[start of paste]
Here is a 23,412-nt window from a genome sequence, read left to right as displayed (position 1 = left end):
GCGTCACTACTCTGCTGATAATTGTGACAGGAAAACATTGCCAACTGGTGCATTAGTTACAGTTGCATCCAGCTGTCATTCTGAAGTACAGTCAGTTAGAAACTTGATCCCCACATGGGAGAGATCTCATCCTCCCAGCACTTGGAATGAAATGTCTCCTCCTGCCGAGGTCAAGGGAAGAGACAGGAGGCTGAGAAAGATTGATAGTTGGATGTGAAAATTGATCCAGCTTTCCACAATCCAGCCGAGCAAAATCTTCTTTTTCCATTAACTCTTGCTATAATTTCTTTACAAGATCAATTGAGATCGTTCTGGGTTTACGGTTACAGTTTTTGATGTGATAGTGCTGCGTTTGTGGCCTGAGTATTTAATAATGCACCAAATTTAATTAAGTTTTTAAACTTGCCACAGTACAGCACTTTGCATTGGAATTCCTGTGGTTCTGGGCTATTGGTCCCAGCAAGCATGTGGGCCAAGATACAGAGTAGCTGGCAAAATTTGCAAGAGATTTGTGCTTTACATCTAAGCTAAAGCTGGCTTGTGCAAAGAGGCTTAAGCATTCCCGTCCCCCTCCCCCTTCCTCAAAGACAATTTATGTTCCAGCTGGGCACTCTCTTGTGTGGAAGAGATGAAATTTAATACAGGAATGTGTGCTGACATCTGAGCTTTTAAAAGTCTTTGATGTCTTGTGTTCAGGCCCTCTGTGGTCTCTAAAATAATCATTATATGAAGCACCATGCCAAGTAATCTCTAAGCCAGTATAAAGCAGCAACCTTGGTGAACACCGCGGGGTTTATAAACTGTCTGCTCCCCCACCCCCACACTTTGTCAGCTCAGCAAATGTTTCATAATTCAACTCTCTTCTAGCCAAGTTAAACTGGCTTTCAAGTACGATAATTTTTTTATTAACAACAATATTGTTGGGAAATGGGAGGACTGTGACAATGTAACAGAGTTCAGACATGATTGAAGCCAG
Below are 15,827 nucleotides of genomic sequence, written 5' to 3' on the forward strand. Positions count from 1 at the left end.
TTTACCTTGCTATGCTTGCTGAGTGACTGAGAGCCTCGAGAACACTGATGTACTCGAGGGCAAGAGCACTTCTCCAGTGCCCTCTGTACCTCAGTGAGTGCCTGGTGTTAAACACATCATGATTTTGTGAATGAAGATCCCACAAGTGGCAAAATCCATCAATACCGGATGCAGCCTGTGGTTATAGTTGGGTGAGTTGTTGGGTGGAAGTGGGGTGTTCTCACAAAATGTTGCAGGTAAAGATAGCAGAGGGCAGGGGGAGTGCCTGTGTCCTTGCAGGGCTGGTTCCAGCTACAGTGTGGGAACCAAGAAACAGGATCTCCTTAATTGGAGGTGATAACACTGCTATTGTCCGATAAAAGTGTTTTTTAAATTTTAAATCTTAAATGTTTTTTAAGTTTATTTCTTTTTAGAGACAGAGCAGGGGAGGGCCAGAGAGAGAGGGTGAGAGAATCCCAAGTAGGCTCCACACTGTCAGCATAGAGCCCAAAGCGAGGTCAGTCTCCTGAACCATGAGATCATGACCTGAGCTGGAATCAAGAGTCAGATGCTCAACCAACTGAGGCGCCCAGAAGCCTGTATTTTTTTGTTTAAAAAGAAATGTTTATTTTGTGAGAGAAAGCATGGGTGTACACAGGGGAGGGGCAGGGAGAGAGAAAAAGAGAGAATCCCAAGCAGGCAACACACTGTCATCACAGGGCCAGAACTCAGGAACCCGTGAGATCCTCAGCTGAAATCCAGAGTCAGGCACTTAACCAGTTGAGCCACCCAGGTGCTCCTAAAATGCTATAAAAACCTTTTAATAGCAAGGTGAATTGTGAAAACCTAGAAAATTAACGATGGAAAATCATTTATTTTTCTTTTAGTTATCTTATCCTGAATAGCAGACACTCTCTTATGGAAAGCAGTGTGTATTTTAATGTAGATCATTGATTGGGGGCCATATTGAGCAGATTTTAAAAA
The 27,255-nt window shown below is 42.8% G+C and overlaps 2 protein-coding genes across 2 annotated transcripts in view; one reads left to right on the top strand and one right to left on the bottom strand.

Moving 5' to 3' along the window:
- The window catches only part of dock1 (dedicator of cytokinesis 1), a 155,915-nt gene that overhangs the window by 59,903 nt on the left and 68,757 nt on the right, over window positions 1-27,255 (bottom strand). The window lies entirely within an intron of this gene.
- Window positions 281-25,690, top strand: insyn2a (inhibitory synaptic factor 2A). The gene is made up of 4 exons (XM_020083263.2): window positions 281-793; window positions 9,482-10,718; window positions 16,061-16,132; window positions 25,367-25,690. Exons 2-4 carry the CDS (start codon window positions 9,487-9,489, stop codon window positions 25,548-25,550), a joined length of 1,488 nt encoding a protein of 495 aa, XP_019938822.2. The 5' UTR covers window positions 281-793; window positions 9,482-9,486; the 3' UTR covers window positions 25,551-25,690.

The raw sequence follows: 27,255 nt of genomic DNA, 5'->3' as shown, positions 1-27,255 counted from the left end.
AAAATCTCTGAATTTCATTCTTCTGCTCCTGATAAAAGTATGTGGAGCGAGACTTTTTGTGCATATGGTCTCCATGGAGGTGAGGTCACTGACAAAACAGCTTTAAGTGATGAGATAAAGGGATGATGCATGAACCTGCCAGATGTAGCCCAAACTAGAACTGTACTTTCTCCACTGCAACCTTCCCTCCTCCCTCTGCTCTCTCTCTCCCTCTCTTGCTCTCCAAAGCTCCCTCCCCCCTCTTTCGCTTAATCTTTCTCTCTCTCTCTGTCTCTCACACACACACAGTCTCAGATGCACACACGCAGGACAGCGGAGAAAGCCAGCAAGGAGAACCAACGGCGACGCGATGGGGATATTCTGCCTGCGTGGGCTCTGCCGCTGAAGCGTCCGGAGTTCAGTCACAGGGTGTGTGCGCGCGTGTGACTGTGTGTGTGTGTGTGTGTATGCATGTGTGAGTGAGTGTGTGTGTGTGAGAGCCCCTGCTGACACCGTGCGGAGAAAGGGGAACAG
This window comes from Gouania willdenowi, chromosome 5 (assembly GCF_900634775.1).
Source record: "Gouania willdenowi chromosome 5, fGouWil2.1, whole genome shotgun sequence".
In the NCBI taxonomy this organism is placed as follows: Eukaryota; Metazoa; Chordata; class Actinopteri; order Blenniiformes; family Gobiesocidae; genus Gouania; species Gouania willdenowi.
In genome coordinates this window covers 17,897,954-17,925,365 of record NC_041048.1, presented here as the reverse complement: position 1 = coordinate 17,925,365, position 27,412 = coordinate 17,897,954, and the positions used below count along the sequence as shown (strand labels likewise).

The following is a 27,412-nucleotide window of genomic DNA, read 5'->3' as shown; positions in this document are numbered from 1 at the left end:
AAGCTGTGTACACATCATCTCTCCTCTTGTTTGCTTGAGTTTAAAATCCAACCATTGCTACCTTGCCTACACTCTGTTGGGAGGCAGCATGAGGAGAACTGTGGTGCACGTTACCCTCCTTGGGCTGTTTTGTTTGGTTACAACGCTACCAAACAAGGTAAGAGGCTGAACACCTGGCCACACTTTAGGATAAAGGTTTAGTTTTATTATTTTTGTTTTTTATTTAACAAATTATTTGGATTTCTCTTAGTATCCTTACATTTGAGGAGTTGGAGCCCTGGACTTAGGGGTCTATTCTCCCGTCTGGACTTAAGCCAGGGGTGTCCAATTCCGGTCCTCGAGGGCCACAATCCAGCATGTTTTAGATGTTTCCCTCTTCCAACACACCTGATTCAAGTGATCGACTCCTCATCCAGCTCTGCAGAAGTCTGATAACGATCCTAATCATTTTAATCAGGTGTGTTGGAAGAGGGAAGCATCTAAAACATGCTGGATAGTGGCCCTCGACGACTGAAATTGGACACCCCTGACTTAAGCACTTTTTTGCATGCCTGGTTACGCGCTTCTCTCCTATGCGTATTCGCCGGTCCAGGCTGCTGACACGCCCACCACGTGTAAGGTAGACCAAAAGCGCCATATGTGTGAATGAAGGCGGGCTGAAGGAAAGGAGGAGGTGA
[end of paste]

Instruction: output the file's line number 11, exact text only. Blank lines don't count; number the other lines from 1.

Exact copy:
This window comes from Gouania willdenowi, chromosome 5 (assembly GCF_900634775.1).